I'll be shocked if there's even a hand slap.

  • mellowjohn on May 12, 2011 3:21 PM:

    so will ensign be "spending more time with his family" on visiting days?
    p.s. CAPTCHA still sucks.

  • T2 on May 12, 2011 3:26 PM:

    well yeah...this case was clearly headed to criminal court from the get-go. Ensign committed a crime.

  • Eeyore on May 12, 2011 3:33 PM:

    A few years back wasn't Ensign being mentioned as a potential Republican presidential or vice-presidential candidate. (He does have good, Romney-esque hair and a nice tan.) He would have made a perfect Family Values running made for Newt or The Donald.

    Or even a bi-partisan ticket..... Edwards/Ensign 2012 has a nice alliterative quality.

  • Danny on May 12, 2011 4:05 PM:

    >> The following day, February 17, 2008, Mr. and Ms. Hampton went to Senator Ensigns home early in the morning to talk about the affair. Darlene Ensign was in California at the time with her daughter. Mr. Hampton wanted the affair to stop, and wanted things to go back to how they were. It was not a good meeting because Senator Ensign stated that he was in love with Ms. Hampton and wanted to marry her and that Doug could not work for him any longer

    What an absolute asshole.

  • Danny on May 12, 2011 4:12 PM:

    >> Senator Ensign sent Ms. Hampton an email on April 1, 2008 asking whether it is
    possible to talk, and stated it concerns your job and a few loose ends. Ms. Hampton was
    shaking when she got the email, and called Senator Ensign because she believed it was about her job, which he knew she was fearful of losing. When she called, Senator Ensign stated that he missed me and wanted to still see me, thus using Ms. Hampton s job as a ruse to speak with her and confess further feelings to her.

  • Sasha on May 12, 2011 4:39 PM:

    I'm obviously aware of the IOKIYAR rule, but this is a major development.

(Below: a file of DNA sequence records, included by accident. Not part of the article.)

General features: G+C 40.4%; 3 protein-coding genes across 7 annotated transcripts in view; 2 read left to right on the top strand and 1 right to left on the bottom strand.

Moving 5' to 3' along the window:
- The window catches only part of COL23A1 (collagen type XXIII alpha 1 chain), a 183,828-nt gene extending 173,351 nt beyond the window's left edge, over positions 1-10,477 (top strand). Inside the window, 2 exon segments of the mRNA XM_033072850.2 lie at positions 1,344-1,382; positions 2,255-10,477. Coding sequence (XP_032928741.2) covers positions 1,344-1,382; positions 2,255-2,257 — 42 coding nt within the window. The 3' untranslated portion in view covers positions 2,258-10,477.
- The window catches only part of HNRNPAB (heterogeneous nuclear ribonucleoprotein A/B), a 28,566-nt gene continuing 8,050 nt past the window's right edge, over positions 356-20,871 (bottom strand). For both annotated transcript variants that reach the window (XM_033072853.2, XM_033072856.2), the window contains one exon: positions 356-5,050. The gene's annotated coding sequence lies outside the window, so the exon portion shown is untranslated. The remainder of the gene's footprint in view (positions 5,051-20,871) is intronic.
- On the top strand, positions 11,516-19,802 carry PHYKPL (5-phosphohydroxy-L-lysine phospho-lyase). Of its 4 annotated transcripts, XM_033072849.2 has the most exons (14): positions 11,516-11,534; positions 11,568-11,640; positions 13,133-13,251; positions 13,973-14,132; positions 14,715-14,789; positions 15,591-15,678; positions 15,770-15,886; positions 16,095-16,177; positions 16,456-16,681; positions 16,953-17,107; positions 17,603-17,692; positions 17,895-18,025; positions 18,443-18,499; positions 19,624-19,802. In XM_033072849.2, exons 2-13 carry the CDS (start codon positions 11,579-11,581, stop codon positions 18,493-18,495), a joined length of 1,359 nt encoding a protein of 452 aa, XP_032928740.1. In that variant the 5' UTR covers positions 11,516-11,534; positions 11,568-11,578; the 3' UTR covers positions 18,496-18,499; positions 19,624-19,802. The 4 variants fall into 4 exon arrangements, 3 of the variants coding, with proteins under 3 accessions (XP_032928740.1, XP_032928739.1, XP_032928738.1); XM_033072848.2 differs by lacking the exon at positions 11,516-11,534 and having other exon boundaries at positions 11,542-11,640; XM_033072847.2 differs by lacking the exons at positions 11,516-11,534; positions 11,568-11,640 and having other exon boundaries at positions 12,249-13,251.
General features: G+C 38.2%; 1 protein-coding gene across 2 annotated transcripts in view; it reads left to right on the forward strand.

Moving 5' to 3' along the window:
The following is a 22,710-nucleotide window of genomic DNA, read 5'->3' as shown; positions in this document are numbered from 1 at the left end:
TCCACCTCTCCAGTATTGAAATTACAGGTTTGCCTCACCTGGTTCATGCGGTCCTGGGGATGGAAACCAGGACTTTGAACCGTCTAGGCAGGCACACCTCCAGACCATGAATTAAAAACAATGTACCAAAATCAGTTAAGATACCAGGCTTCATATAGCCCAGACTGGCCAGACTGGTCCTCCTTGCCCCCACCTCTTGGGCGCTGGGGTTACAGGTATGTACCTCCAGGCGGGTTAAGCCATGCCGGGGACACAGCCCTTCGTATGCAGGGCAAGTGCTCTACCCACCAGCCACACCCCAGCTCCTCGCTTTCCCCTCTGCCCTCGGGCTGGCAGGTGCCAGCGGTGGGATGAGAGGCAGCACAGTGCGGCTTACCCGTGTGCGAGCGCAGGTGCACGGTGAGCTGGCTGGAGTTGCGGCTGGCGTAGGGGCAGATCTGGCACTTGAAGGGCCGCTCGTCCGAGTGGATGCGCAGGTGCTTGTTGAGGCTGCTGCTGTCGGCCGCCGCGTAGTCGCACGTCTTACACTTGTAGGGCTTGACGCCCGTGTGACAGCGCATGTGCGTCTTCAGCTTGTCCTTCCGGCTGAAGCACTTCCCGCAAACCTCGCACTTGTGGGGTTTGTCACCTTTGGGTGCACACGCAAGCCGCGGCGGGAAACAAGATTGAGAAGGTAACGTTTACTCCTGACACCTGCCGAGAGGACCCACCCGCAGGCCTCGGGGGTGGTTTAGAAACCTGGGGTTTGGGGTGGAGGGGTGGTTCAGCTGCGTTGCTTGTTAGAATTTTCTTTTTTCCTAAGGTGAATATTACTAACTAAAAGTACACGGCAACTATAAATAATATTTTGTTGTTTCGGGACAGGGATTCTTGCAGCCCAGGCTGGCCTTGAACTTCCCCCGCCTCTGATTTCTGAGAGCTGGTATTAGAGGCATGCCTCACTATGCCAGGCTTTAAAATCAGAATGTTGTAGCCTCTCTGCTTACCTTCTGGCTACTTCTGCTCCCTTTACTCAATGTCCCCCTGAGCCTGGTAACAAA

There's sex involved, so there's a good chance of it gaining traction (except on Fox, where it will be painted as a witchhunt).

  • LoveHate on May 12, 2011 4:45 PM:

    Oh, its water under the bridge. As Noonan would say, "sometimes you just have to move on." What would be the point of prosecuting a retired Senator, especially when Bonds and Clemens are still at large?

  • JS on May 12, 2011 5:15 PM:

    One small detail of this scandal that always got me, was that Ensign's parents paid the (I believe) $95,000 hush money, but banking rules stated that any transaction over $20,000 had to be reported to the Feds.

    They got around that by writing checks to the mistress, the cuckold, and three of their four children for $19,000 each.

    What was wrong with little Timmy???

  • hell's littlest angel on May 12, 2011 5:32 PM:

    Republicans would probably be glad to see Ensign out of sight, that is, in prison. Me, I'd like to see Ensign go to trial in mid-October of next year.

    Hey Steve, have you seen Huckabee's time-traveling kiddies "educational" cartoon yet? "Gimme yo money!"

    Bye, Huck.

  • David V. on May 12, 2011 6:04 PM:

    So now it comes out that Santorum tipped off Ensign that Mr. Hampton was going to go public about the affair, well maybe now the Washington Post will get interested.

  • majun on May 12, 2011 6:55 PM:

    When the C Street Family is involved, it goes way beyond the pale of IOKIYAR.

    When is the MSM going to get wise to the C Streeters and investigate them? When are the Ethics Committees going to do their duty and investigate The Family?

  • Pyre on May 12, 2011 8:45 PM:

    Doesn't this run afoul of DC's laws against prostitution?

  • Rick Massimo on May 13, 2011 5:22 AM:

    "Maybe now the major media outlets whove ignored this story for years Im looking in your direction, Washington Post will realize this is a big deal? I mean, really. How often does a senator get busted this severely in a scandal with such a broad scope?"

    You're joking, right? He resigned - it's all over. No story. All finished. Now, if he were a Democrat like John Edwards, it would be completely different, because, um ...